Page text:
Misconceptions Debunked

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Below are links to many websites and articles that tell the real truth about Christopher Columbus
 
The official Christopher Columbus Web Site
The official Christopher Columbus Facebook page
The official Christopher Columbus Twitter page
The official Christopher Columbus YouTube page
Inexpensive books available on Amazon written by Rafael
USA Today article: We're quick to rewrite history and accuse Christopher Columbus of decimating Native Americans when the truth is so much more complex.
Neil deGrasso Tyson discussing the achievement of Christopher Columbus discovering Americas
An excellent website www.truthaboutcolumbus.com with extensive and accurate information
A video provided by Bill Aiello called In Defense of Columbus, An exaggerated Evil
An excellent and professional video called Columbus, Facts & Fiction by Rich DiSilvio
An Interview by Carol Delany, an author and scholar, who has studied Christopher Columbus
 

TARGETED BULLETS ON COLUMBUS MISCONCEPTIONS

 
 
  • Columbus was illiterate. Columbus had a basic grammar school education provided by his father’s merchant guild on Vico de Pavia Street as a young boy learning his father’s trade as a merchant and Christian theology. The school was not a university as some have claimed. Later when he arrived in Portugal he met his brother Bartholomeo and together enrolled in a school of navigation learning not only navigation but Latin, astronomy, mathematics, geography, cartography, and calligraphy.
    (Kling & West, Book of Prophecies, p.20) "The Worlds of Christopher Columbus" by Phillips, p. 91.
  • Columbus was accused of piracy. In the Spanish annals the word used was “corsario” which was a licensed privateer promoted by the Sovereigns, as well as other European monarchs, to raid enemy ships and bring the war booty back to the crown, a method of sea-faring warfare. In 1476 Columbus sailed with a corsair Genoese fleet that engaged in battle with a French fleet. Pirates (“Pirata”) were unlicensed renegades and rogues who pilfered for their own self-greed and gave nothing to their monarchs.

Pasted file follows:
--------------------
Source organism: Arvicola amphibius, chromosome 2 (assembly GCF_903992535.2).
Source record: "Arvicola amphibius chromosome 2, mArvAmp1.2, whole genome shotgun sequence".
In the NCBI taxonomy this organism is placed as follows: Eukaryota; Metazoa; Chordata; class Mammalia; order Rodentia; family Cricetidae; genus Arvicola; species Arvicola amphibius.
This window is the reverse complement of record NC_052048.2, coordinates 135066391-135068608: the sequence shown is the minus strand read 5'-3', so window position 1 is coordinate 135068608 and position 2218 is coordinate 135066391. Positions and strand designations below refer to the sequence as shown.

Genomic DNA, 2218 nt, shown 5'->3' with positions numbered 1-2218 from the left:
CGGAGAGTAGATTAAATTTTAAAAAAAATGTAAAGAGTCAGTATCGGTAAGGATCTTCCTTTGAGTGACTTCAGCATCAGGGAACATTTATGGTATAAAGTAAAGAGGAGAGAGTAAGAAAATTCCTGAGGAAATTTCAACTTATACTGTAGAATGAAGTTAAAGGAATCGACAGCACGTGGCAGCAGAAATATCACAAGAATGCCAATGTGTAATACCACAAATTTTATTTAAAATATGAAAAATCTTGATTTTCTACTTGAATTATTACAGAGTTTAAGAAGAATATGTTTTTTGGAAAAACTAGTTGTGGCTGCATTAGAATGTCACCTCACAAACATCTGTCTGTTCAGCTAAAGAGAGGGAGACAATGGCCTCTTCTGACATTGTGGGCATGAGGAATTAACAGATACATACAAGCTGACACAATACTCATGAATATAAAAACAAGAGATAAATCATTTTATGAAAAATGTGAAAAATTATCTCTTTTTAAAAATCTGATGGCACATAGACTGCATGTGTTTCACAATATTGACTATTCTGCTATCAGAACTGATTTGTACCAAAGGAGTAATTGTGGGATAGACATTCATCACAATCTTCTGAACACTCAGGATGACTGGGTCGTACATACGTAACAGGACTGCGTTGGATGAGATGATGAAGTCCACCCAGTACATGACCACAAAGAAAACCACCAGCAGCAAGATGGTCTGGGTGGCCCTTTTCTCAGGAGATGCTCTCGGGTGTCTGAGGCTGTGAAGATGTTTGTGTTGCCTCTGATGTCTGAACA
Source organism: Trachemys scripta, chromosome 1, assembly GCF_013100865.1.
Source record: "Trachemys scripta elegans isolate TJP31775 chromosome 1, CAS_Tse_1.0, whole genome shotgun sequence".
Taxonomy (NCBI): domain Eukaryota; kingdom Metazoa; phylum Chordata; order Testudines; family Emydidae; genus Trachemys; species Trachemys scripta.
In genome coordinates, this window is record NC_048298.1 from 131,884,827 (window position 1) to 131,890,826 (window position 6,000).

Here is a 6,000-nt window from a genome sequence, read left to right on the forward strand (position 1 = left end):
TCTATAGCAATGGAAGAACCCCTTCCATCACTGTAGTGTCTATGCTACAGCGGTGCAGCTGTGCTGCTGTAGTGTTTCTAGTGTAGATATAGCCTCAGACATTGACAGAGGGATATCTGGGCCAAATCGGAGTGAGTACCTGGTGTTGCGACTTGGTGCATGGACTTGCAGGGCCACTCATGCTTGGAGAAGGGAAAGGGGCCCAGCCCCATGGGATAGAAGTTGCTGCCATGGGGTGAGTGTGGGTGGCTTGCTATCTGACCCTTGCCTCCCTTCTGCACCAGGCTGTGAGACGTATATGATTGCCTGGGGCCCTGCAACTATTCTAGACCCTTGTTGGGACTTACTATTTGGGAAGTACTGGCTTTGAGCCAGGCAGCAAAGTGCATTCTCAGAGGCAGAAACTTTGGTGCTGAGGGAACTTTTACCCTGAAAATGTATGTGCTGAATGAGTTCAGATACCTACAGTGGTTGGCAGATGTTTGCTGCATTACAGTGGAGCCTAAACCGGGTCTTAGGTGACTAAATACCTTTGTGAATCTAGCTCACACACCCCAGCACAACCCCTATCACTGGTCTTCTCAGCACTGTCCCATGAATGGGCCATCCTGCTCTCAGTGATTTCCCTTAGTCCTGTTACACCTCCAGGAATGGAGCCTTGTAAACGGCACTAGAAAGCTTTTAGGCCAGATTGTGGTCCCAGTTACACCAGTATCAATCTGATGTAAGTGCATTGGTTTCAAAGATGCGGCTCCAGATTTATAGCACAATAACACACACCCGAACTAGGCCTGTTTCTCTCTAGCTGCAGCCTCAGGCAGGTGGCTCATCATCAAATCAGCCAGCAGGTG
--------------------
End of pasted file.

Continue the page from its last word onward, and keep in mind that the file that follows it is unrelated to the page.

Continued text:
(Rafael, Columbus The Hero, p. 37)
  • Columbus took “prisoners” or “slaves” soon after landfall in the Caribbean on his first voyage. Columbus’ scheme was to impress natives into service for legitimate purposes. They were taken to act as guides and interpreters in a land totally unfamiliar to him and his crew, and they were treated as part of the crew, given food and clothing. Columbus extracted from them an elementary understanding of their language while also teaching them the Castilian tongue for the ultimate purpose of eventually transmitting Christian theology to them. No forced labor aboard the ship took place.
    (Fusion, The Log of Christopher Columbus)
  • Columbus was greedy for gold. He was obsessed about finding gold as a means, not an end for him and his crew to benefit. The plan was to discover as much gold as possible for the purpose of financing a crusade to the East to wrest the Holy Land from the Moslems and spread Christianity.
    (Fusion, The Log of Christopher Columbus, p. 157)
  • Upon returning on his first voyage in 1493 Columbus brought native “prisoners” back to Spain. To show proof of his discoveries he brought natives back as trophies to show the Sovereigns of his unique contact with these people whom Europeans never saw before. He only took six, and more wanted to go. In Spain three were baptized with Columbus and the Sovereigns acting as godparents. They weren’t prisoners.
    (Delaney, Columbus and The Quest for Jerusalem, p. 110)
  • The mission of Columbus’ second voyage was to take slaves. The mission was to begin establishing settlement, trading outposts (similar to the Portuguese in Africa), finding gold to finance the East crusade, and begin conversion of the Indians to Christianity. Consequently, more ships (17) and more settlers (1,200) were enlisted this time. This was also the first voyage missionaries were brought on board.
    (Delaney, Columbus and The Quest for Jerusalem, p. 125-128)